Wednesday, February 25, 2004

A Little More Marriage Talk

I don't want to turn this blog into a site dedicated exclusively to the sanctity of marriage, but Edward Veith had a post on the World Mag Blog that caught my eye. Recently, I have been thinking about the relationship between civil and religious marriages. Are they one and the same? Are there different roles for each? Is civil marriage even relevant? Veith addresses this question. Here is an excerpt from Veith's post:

President Bush succinctly summarized the issue in his announcement that he was supporting a constitutional amendment defining marriage as a union of a man and a woman. [Bush said], "Marriage cannot be severed from its cultural, religious and natural roots without weakening the good influence of society."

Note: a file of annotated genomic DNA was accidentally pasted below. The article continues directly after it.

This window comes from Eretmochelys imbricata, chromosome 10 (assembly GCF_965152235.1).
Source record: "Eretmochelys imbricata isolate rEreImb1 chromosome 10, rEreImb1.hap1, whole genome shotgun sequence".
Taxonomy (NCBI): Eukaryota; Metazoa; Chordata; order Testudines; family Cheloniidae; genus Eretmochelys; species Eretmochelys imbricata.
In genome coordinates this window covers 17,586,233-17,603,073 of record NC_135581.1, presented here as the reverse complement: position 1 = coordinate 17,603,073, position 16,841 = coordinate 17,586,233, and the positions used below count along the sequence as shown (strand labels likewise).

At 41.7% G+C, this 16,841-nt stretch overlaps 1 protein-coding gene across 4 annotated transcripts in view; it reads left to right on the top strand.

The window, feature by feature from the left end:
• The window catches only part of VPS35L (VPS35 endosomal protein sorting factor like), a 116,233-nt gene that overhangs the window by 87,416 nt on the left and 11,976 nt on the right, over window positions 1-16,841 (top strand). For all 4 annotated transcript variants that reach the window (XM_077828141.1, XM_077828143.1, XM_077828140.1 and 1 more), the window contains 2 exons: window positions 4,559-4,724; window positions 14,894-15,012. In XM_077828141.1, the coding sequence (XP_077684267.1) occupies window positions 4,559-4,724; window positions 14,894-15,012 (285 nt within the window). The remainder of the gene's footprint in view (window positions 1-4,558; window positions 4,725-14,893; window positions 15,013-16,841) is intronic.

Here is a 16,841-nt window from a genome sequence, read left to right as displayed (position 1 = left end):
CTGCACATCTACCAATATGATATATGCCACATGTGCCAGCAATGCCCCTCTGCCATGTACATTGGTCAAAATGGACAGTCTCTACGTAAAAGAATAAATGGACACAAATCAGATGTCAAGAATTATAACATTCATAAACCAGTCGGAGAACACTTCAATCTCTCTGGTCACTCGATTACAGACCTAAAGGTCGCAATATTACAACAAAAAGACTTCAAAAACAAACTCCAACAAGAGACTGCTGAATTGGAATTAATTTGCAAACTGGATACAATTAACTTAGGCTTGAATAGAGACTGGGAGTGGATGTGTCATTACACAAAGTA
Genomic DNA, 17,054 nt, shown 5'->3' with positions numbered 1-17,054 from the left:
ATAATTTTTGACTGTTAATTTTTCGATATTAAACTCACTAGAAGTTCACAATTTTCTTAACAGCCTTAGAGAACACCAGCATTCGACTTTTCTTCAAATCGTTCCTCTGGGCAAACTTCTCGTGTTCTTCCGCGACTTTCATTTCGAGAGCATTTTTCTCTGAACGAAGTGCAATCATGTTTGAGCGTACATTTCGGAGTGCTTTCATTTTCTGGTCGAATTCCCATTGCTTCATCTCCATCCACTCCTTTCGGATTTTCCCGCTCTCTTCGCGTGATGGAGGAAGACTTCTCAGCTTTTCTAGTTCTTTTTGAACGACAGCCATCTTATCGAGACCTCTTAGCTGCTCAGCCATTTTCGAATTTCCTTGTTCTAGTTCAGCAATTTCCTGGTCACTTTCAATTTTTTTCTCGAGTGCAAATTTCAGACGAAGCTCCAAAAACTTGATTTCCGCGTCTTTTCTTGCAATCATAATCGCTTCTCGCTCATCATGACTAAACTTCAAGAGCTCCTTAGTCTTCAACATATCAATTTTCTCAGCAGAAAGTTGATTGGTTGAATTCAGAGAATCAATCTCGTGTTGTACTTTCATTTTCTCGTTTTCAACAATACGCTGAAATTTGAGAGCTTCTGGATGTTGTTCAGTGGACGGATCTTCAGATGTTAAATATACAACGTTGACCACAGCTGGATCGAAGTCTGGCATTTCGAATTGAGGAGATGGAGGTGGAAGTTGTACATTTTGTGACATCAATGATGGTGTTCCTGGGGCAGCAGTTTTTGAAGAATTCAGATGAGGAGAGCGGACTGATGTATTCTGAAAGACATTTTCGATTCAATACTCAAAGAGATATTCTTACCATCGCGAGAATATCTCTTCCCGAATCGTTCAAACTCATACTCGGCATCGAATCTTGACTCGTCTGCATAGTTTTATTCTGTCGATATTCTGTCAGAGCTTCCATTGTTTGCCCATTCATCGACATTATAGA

Marriage is the institution in which religion, nature, and culture all come together. The state does indeed have the obligation to regulate marriage, which Protestant theology affirms as precisely a civil ordinance. But if the state allows a form of marriage that goes against nature and against religion (ignoring nature's design for the procreation of children and religion's concern for the moral ordering of sexuality), the three realms will fly apart.

Mr. Veith may be right, but the statement "the state does indeed have the obligation to regulate marriage" is a bit conclusory. Why does the state have that obligation? And what does Christian theology actually say on the matter of civil marriage? Hopefully, I will have some more developed thoughts on this issue to post in the future.